Yesterday’s Topic: ISO
It’s time for Metering Modes!
What are Metering Modes? Your eye and brain and awesome at figuring out what is the correct exposure for any scene and adjusting to it. You squint without thinking and in dark situations your eyes dilate to bring in more light (they do that at the eye doctor as well but that’s just because of those wicked drops). Your camera has to try to do the same thing: judge the amount of light in a situation and set the ISO, Shutter Speed and Aperture appropriately to make a proper exposure.
The only problem is, a camera is not nearly half as cool or as complex as your brain and eyes. So the camera manufacturers have come up with some methods for metering light and trying to figure out the best settings.
For most DSLRs there are three different metering modes in common: Matrix or Evaluative, Center Weighted and Spot. In all of these modes (and others, depending on manufacturer) the camera uses a special sensor to evaluate light hitting it, as if it were hitting the main sensor. As mentioned before, light is measured in a camera in stops. From one stop to the next is either half as much light or twice as much light. The dynamic range of most cameras, that is, the range of stop they can be captured in a single image, is maybe 7 stops. They are improving all the time. The dynamic range of the human eye in a single instance is estimated to be around 14 stops, with an overall dynamic range of around 25 stops.
As the camera is limited in range, it has to pick what gets favored for exposure. Maybe a scene has a dynamic range of about 15 stops and your camera is limited to 7 stops. What to do? Metering will pick what’s important and select an exposure based on that. Let’s look at the modes.
Matrix/Evaluative Mode is going to attempt to meter 80% of the scene, give or take a bit. This mode works well for a wide range of subjects especially if there is a lot going on and you aren’t sure where you want to meter. It has its limits as it doesn’t cover the corners (usually not a big deal) and may try to balance a scene with a wide range in a manner not to your liking. This mode is the king of compromise.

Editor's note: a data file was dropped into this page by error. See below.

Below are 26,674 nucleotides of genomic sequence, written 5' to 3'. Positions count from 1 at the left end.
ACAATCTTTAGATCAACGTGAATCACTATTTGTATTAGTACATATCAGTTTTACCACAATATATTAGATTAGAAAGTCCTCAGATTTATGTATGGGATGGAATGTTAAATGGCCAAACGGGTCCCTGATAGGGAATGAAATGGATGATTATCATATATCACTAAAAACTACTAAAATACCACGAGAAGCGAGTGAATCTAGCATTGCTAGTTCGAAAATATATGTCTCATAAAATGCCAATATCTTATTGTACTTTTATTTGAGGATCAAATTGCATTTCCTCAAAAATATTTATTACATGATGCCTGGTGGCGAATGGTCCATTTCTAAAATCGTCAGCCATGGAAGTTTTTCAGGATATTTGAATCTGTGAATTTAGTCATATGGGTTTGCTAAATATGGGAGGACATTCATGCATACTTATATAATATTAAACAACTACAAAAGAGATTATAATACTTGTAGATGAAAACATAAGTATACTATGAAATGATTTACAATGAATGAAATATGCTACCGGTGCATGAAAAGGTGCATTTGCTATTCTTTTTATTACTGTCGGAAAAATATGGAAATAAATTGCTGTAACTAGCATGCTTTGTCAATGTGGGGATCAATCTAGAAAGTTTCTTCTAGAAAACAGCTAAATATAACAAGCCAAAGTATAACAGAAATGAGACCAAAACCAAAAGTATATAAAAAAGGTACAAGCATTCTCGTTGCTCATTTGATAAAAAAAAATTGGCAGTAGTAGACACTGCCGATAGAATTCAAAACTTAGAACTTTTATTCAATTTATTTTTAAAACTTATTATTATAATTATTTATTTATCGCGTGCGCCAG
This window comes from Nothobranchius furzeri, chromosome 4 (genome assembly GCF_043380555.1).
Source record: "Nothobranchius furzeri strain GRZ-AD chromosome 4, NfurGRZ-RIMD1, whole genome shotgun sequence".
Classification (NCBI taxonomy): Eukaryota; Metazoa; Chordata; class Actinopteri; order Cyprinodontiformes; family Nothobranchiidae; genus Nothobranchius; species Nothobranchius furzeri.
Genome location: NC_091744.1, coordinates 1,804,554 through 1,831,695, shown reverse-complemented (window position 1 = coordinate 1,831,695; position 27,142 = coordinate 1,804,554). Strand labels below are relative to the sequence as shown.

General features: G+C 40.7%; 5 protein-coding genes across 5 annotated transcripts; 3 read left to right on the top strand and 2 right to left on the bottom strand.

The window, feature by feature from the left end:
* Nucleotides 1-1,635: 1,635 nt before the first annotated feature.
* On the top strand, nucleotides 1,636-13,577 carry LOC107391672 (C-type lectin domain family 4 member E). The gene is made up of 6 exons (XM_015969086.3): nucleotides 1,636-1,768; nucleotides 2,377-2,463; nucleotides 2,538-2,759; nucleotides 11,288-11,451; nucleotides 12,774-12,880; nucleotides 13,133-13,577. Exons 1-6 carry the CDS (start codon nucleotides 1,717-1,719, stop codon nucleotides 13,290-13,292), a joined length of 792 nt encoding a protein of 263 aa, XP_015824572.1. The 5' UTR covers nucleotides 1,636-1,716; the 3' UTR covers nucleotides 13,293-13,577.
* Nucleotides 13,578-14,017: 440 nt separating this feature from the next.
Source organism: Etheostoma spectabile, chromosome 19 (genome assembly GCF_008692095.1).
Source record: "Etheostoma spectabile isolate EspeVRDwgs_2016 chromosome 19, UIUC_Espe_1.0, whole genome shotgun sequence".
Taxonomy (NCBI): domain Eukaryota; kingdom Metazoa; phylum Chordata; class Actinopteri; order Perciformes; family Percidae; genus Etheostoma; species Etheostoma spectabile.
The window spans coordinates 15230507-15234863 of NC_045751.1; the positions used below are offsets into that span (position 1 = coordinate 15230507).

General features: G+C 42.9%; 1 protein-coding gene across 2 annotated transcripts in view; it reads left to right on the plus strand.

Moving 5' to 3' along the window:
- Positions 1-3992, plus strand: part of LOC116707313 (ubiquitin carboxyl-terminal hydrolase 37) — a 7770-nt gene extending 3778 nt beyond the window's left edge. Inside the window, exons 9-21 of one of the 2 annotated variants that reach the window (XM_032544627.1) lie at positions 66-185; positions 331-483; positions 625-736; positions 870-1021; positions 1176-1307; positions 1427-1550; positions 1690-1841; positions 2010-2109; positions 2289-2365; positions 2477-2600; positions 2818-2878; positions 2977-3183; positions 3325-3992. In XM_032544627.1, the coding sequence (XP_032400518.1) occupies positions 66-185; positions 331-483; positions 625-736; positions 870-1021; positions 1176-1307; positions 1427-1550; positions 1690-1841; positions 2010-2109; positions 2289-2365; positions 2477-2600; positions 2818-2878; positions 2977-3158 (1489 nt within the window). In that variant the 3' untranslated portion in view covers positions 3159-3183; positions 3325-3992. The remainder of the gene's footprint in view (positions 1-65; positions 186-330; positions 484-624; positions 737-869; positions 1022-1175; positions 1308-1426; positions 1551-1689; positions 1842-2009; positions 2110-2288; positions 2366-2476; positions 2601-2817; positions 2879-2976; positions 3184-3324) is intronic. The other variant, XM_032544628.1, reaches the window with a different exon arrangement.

Center Weighted (sometimes shown without the spot in the very center) starts to narrow things down a bit. In a lot of cameras the light reading is taken from the center 13% of the frame. A number of cameras even have the ability to change this percent to three different settings depending on your preference. Anything not in the general center area will be ignored as far a light metering is concerned.
Spot Metering is handy when you know exactly what you want exposed properly and it’s relatively small. Spot metering is a circle of about 2-3% of the frame (cameras will often show an actual center spot in the viewfinder to aid in selecting the area to meter). This can be handy when scenes are back-lit or there is a lot of brightness, contrast and other action going on, but maybe only one element is important to the exposure.
Now lets take a look at how these metering modes can affect a scene. I have set up a likely scene on a chair using my daughter’s friends Lamoin and Hopster. In all these scenes I set the ISO to 100 and the aperture to f/8 to hold them constant. Only the shutter speed will change and it will only change because the camera is sensing differences in the light. It will sense differences in the light because it will use different modes and we’ll start at the top with Matrix or Evaluative.